Even at his most high-flown lyrical moments, Cohen avoids, for the most part, the pomposity that blights so many singer-songwriters, particularly those of his own era; regardless, he earns the indulgence of his words with the nimbleness of his singing. Deceptively amateurish, lacking in any systematic idiosyncrasies, and rarely rising above speaking volume, his voice is as sure-footed as it is insouciant, and establishes an impression of casual honesty that guarantees the safe digestion of lyrics that, rolled off the wrong tongue, could easily curdle on the way down. At his most lyrically unambiguous moments, this delivery affords Cohen a sense of openness that at once bypasses and augments the silhouette of the winking intellectual that he for the most part casts.
Even the arrangements that hang around Cohen’s songs are teasingly tasteful, their modesty matching the unfussiness of the chords-and-melodies that underpin them. Central is Cohen’s sweetly plucked nylon-string guitar, which seems to owe as much to flamenco as it does to folk, and around it swirl all sorts of novel but unintrusive accoutrements: accordions, mandolins, flutes, harps, (mercifully) quartet- rather than orchestra-style strings, and even some snatches of bass and drums. This apparently contravened Cohen’s vision of the album as a rather bare affair involving just him and his guitar, but, if anything, these adornments underscore the worldliness integral to Cohen’s shabby-mystic character, that of a man who’s as at ease humming his ditties out the front of a Parisian café as in some Californee saloon, with the help of whoever might be recruited in each.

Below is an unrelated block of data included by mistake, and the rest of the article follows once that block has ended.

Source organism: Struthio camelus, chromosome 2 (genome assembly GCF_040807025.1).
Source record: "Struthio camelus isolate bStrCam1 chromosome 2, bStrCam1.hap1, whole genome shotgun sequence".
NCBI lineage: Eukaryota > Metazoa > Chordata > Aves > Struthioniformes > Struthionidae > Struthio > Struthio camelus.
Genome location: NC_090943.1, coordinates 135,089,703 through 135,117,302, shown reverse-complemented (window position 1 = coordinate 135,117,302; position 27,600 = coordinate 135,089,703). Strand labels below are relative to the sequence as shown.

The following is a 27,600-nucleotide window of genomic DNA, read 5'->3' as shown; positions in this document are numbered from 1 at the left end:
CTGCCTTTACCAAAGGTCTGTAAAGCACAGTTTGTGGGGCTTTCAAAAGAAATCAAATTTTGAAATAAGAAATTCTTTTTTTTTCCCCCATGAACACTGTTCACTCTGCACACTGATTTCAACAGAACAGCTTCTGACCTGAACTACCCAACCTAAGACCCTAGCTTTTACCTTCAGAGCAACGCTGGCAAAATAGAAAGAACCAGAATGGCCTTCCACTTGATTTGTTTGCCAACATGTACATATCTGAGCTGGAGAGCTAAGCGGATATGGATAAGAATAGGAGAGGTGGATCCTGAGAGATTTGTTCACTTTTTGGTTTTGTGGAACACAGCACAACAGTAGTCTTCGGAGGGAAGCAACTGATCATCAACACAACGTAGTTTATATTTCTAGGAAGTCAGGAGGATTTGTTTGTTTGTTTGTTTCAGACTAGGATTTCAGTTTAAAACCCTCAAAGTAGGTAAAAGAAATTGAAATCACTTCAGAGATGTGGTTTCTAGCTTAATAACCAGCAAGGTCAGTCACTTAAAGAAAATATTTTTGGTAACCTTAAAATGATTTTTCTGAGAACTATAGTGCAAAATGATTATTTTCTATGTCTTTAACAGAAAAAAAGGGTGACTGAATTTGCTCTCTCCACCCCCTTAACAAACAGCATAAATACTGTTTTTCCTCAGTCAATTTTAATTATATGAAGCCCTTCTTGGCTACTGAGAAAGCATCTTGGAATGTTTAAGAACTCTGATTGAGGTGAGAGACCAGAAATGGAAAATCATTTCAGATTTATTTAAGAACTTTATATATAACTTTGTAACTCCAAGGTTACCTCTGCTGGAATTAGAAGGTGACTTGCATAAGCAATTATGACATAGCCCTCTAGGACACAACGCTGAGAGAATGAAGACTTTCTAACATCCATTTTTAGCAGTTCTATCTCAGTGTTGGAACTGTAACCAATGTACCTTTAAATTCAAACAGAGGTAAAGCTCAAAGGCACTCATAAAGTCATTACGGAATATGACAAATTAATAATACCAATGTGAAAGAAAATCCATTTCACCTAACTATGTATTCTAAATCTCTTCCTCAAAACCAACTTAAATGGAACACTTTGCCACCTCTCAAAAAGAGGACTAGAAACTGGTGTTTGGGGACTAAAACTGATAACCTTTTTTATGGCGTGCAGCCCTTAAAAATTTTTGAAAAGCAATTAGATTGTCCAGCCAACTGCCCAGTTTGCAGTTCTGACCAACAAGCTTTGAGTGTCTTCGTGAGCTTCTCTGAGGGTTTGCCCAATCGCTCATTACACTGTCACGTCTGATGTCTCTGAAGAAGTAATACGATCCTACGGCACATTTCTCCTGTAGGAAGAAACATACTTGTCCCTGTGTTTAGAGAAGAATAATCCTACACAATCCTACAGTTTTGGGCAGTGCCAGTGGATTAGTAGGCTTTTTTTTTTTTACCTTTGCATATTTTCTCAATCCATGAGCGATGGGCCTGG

All these things help to explain why that ‘So Long, Marianne’ scene is so effective. Poor Carl, adrift in a world to whose relative decadence he aspires but for which he is not yet ready, and too young and inexperienced to know either romantic success or failure to any meaningful degree, is cast against the musical missive of a man old and experienced enough to know both in detail. In that teenage way, he feels that he has experienced in a matter of hours what Cohen experienced in a matter of years with Marianne Ihlen, and the snippet of the song that it takes for Carl to be cheered up highlights both the intense depth and the fleeting superficiality of his emotional turmoil. Such is Cohen’s exemplary value as a songwriter: he analyses his own condition in an insightful and intelligent way that can be appropriated and substituted for one’s own self-reflection, and that never seems to fail to do justice to one’s personal experiences. All pop music can do this — indeed, it’s one of its primary functions — but few musicians could do it in such an amiable and intriguing way as Leonard could. What a shame it is that I have to use the past tense to say so.
Photo: Peter Gabriel